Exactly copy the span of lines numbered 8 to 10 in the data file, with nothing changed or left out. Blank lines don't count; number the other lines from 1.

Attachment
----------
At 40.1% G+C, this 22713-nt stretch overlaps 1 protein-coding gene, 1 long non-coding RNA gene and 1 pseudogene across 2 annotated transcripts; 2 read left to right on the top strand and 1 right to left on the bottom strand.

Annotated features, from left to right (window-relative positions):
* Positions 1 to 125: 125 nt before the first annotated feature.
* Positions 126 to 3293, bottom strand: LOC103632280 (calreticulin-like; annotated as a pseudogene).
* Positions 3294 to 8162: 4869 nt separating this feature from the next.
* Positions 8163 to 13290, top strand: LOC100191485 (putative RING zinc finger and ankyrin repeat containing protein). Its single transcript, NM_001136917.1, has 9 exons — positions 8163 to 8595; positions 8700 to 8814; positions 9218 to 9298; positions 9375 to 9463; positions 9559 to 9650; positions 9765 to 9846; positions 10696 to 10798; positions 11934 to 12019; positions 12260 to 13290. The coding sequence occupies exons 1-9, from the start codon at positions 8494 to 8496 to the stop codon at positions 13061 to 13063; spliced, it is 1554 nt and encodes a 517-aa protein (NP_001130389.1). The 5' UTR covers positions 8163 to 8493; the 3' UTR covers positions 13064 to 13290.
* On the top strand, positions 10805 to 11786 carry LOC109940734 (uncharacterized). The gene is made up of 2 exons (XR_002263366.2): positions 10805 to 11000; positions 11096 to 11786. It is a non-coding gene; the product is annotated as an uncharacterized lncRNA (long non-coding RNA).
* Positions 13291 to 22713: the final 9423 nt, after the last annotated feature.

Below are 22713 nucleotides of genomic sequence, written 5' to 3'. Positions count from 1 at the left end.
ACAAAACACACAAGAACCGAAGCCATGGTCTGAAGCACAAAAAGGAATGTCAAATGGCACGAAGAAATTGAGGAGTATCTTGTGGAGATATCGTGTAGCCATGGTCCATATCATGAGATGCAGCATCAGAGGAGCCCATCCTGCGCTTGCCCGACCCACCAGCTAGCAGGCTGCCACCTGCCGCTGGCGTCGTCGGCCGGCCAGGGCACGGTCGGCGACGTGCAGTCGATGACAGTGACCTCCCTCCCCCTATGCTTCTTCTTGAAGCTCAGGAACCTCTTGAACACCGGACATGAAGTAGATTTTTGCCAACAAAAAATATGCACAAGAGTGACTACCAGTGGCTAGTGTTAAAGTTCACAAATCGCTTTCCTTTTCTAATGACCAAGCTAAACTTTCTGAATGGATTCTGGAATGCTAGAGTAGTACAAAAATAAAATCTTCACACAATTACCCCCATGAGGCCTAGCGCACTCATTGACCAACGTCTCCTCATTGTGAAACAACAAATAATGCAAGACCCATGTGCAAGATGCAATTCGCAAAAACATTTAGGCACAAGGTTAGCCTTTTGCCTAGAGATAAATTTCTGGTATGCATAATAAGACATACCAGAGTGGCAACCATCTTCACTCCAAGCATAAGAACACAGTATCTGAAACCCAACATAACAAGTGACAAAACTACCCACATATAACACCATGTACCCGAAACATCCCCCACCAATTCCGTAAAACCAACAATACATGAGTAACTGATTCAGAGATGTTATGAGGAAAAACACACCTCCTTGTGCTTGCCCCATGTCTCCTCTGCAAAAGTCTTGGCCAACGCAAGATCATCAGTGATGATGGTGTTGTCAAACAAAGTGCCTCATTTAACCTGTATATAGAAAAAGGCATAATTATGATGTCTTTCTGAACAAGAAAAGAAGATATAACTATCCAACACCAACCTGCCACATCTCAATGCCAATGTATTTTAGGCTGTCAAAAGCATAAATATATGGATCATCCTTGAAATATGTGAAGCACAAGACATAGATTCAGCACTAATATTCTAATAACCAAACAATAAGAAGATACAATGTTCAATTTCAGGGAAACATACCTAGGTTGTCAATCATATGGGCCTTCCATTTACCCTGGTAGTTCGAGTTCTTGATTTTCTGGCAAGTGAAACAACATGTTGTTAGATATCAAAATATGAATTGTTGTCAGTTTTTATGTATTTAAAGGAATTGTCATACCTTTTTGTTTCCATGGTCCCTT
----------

* Positions 13291 to 22713: the final 9423 nt, after the last annotated feature.

Below are 22713 nucleotides of genomic sequence, written 5' to 3'. Positions count from 1 at the left end.
ACAAAACACACAAGAACCGAAGCCATGGTCTGAAGCACAAAAAGGAATGTCAAATGGCACGAAGAAATTGAGGAGTATCTTGTGGAGATATCGTGTAGCCATGGTCCATATCATGAGATGCAGCATCAGAGGAGCCCATCCTGCGCTTGCCCGACCCACCAGCTAGCAGGCTGCCACCTGCCGCTGGCGTCGTCGGCCGGCCAGGGCACGGTCGGCGACGTGCAGTCGATGACAGTGACCTCCCTCCCCCTATGCTTCTTCTTGAAGCTCAGGAACCTCTTGAACACCGGACATGAAGTAGATTTTTGCCAACAAAAAATATGCACAAGAGTGACTACCAGTGGCTAGTGTTAAAGTTCACAAATCGCTTTCCTTTTCTAATGACCAAGCTAAACTTTCTGAATGGATTCTGGAATGCTAGAGTAGTACAAAAATAAAATCTTCACACAATTACCCCCATGAGGCCTAGCGCACTCATTGACCAACGTCTCCTCATTGTGAAACAACAAATAATGCAAGACCCATGTGCAAGATGCAATTCGCAAAAACATTTAGGCACAAGGTTAGCCTTTTGCCTAGAGATAAATTTCTGGTATGCATAATAAGACATACCAGAGTGGCAACCATCTTCACTCCAAGCATAAGAACACAGTATCTGAAACCCAACATAACAAGTGACAAAACTACCCACATATAACACCATGTACCCGAAACATCCCCCACCAATTCCGTAAAACCAACAATACATGAGTAACTGATTCAGAGATGTTATGAGGAAAAACACACCTCCTTGTGCTTGCCCCATGTCTCCTCTGCAAAAGTCTTGGCCAACGCAAGATCATCAGTGATGATGGTGTTGTCAAACAAAGTGCCTCATTTAACCTGTATATAGAAAAAGGCATAATTATGATGTCTTTCTGAACAAGAAAAGAAGATATAACTATCCAACACCAACCTGCCACATCTCAATGCCAATGTATTTTAGGCTGTCAAAAGCATAAATATATGGATCATCCTTGAAATATGTGAAGCACAAGACATAGATTCAGCACTAATATTCTAATAACCAAACAATAAGAAGATACAATGTTCAATTTCAGGGAAACATACCTAGGTTGTCAATCATATGGGCCTTCCATTTACCCTGGTAGTTCGAGTTCTTGATTTTCTGGCAAGTGAAACAACATGTTGTTAGATATCAAAATATGAATTGTTGTCAGTTTTTATGTATTTAAAGGAATTGTCATACCTTTTTGTTTCCATGGTCCCTT